Manitoba needs to employ its own experts and keep pandemic money at home

Rather than mobilize the home troops to solve pressing issues during the pandemic, or even mundane ones like fishing licence procurement, this government likes to hire out the work.

Why shop around when we could use our province's labour and volunteers?

Premier Brian Pallister could help Manitoba's economy by employing expertise within the province instead of outsourcing to private companies, Joanne Seiff says. (Gary Solilak/CBC)

As the number of COVID-19 cases rises, Manitoba needs a lot of contact tracing in order to contain the coronavirus's spread. The Manitoba government now is asking private call centres if they are up for the job.

There's something wrong with this picture. 

Months ago, the federal government asked volunteers to step up if they were able to help with contact tracing.

However, Brian Pallister's Progressive Conservative government has a private outsourcing strategy in place, and it's not changing course now.

Remember when the government relied on KPMG to do an analysis of higher education in Manitoba? 

Yes, the government hired an outside consulting firm and paid them a lot of money when they simply could have asked some of the higher education experts, currently employed at our province's universities, how they might suggest the province meet its goals on higher education reform.

Perhaps you recently wanted to purchase a fishing or hunting licence or a provincial park pass. The government of Manitoba now uses an online system. Convenient, yes — but the system itself is based in the U.S., and the work and administrative fees no longer remain in Manitoba.

Earlier in the pandemic, many scientists in Manitoba's universities closed down their laboratories and headed home. 

In more than one case, those labs had cases of gloves, equipment for testing and other essentials sitting out in plain sight. 

At first, professors felt sure that the provincial and federal labs would call upon them for their equipment, materials and expertise. More than one biology professor thought his lab's graduate students might be called up to help facilitate testing for COVID-19.

While there were ad hoc efforts to get those gloves out of the University of Manitoba's storage closets and into the hands of the health-care professionals who needed PPE, there was no organized attempt to mobilize the many scientists in our province. Instead, these professors and their research students worked from home as best they could.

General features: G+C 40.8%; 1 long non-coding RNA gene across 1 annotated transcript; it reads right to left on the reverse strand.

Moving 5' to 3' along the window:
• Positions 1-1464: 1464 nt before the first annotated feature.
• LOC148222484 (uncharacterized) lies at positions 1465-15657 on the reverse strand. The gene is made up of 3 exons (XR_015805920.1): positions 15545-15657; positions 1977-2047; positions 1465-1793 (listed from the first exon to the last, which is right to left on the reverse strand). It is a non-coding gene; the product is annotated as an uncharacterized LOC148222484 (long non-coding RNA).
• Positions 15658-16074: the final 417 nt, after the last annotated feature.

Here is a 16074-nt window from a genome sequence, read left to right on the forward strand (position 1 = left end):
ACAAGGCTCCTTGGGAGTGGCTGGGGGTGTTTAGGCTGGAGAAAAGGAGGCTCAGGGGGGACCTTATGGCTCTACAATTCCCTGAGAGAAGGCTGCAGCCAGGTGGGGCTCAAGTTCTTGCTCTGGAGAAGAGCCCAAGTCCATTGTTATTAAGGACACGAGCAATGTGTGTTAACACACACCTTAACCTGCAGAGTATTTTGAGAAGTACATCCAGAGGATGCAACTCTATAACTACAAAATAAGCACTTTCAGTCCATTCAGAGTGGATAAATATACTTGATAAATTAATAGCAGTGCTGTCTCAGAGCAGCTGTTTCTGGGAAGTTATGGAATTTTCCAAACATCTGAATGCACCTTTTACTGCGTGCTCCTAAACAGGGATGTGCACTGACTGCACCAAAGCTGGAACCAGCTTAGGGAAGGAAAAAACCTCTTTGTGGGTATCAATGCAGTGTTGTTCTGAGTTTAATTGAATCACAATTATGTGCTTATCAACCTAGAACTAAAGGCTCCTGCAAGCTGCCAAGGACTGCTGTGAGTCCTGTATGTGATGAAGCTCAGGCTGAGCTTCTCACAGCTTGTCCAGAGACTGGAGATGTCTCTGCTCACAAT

Much of their equipment hasn't been used since.

One reason offered was that these highly trained scientists were not using the same protocols as the provincial laboratories. While this might be the case, scientists who run DNA sequences can learn new protocols. This is not an unusual expectation of someone with a PhD.

Instead, the province boasted that they had boosted their testing capacity by using Dynacare, a private company that ships many samples out of province.

There's a pattern here. 

Although Manitoba has many talented experts on hand — PhDs working at the universities here with specialized training in science, social work, epidemiology, education and all sorts of fields relevant to the COVID crisis — the current government doesn't employ an "all hands on deck" approach to solving its problems.

Rather than mobilize the home troops to solve pressing issues during the pandemic, or even mundane ones like fishing licence procurement, this government likes to hire out the work. 

Hiring private companies is expensive. 

More often than not, the money spent doesn't stay in the province. 

In some cases, like contact tracing, the federal government has already compiled a list of capable volunteers in Manitoba, ready to do the work for free. How's that for a "Made in Manitoba" solution?

We need to work together to fight this coronavirus, and many Manitobans have the skills necessary to do the job. It's a shame that Manitoba's current government doesn't see fit to use our skills or sink those funds back into our provincial economy. 

Premier Pallister is deeply concerned about Manitoba's debt. Perhaps the province could employ Manitobans and use that cash infusion to support its own economy rather than pay outsiders to do the same work.

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Joanne Seiff is the author of several books, including Knit Green, about textile sustainability. She works in Winnipeg as a freelance writer.